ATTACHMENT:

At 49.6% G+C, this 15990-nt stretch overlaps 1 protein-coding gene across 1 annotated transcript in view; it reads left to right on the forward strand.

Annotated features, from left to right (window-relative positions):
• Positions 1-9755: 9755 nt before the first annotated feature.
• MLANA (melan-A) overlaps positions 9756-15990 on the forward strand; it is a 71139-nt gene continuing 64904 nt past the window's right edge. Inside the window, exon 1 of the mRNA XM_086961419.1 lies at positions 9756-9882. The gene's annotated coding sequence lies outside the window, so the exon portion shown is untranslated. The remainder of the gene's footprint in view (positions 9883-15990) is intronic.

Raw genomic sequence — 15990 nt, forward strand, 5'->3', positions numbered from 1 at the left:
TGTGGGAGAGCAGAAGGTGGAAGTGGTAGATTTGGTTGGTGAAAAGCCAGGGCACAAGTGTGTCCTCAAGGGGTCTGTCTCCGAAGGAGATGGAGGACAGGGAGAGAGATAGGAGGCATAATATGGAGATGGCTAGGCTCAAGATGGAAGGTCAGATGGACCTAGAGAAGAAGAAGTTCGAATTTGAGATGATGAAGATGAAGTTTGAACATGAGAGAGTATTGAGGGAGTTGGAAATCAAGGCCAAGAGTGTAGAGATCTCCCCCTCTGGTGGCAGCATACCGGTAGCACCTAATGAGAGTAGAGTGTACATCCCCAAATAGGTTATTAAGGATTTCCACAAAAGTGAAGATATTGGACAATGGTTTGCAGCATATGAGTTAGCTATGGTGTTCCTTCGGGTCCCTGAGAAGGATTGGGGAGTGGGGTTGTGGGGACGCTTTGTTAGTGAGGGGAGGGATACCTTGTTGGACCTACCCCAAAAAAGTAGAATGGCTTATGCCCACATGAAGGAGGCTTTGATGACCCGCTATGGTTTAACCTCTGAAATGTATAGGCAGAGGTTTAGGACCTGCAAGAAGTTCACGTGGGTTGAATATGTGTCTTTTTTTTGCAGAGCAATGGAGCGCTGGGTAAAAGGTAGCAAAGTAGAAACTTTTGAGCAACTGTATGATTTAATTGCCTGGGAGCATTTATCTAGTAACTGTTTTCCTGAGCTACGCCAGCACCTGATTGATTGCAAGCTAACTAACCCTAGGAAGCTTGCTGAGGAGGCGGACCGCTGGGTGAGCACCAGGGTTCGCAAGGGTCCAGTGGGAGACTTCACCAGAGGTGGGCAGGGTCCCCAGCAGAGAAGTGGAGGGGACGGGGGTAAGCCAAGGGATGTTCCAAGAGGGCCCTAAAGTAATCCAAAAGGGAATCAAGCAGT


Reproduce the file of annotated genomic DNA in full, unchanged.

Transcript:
At 49.6% G+C, this 15990-nt stretch overlaps 1 protein-coding gene across 1 annotated transcript in view; it reads left to right on the forward strand.

Annotated features, from left to right (window-relative positions):
• Positions 1-9755: 9755 nt before the first annotated feature.
• MLANA (melan-A) overlaps positions 9756-15990 on the forward strand; it is a 71139-nt gene continuing 64904 nt past the window's right edge. Inside the window, exon 1 of the mRNA XM_086961419.1 lies at positions 9756-9882. The gene's annotated coding sequence lies outside the window, so the exon portion shown is untranslated. The remainder of the gene's footprint in view (positions 9883-15990) is intronic.

Raw genomic sequence — 15990 nt, forward strand, 5'->3', positions numbered from 1 at the left:
TGTGGGAGAGCAGAAGGTGGAAGTGGTAGATTTGGTTGGTGAAAAGCCAGGGCACAAGTGTGTCCTCAAGGGGTCTGTCTCCGAAGGAGATGGAGGACAGGGAGAGAGATAGGAGGCATAATATGGAGATGGCTAGGCTCAAGATGGAAGGTCAGATGGACCTAGAGAAGAAGAAGTTCGAATTTGAGATGATGAAGATGAAGTTTGAACATGAGAGAGTATTGAGGGAGTTGGAAATCAAGGCCAAGAGTGTAGAGATCTCCCCCTCTGGTGGCAGCATACCGGTAGCACCTAATGAGAGTAGAGTGTACATCCCCAAATAGGTTATTAAGGATTTCCACAAAAGTGAAGATATTGGACAATGGTTTGCAGCATATGAGTTAGCTATGGTGTTCCTTCGGGTCCCTGAGAAGGATTGGGGAGTGGGGTTGTGGGGACGCTTTGTTAGTGAGGGGAGGGATACCTTGTTGGACCTACCCCAAAAAAGTAGAATGGCTTATGCCCACATGAAGGAGGCTTTGATGACCCGCTATGGTTTAACCTCTGAAATGTATAGGCAGAGGTTTAGGACCTGCAAGAAGTTCACGTGGGTTGAATATGTGTCTTTTTTTTGCAGAGCAATGGAGCGCTGGGTAAAAGGTAGCAAAGTAGAAACTTTTGAGCAACTGTATGATTTAATTGCCTGGGAGCATTTATCTAGTAACTGTTTTCCTGAGCTACGCCAGCACCTGATTGATTGCAAGCTAACTAACCCTAGGAAGCTTGCTGAGGAGGCGGACCGCTGGGTGAGCACCAGGGTTCGCAAGGGTCCAGTGGGAGACTTCACCAGAGGTGGGCAGGGTCCCCAGCAGAGAAGTGGAGGGGACGGGGGTAAGCCAAGGGATGTTCCAAGAGGGCCCTAAAGTAATCCAAAAGGGAATCAAGCAGT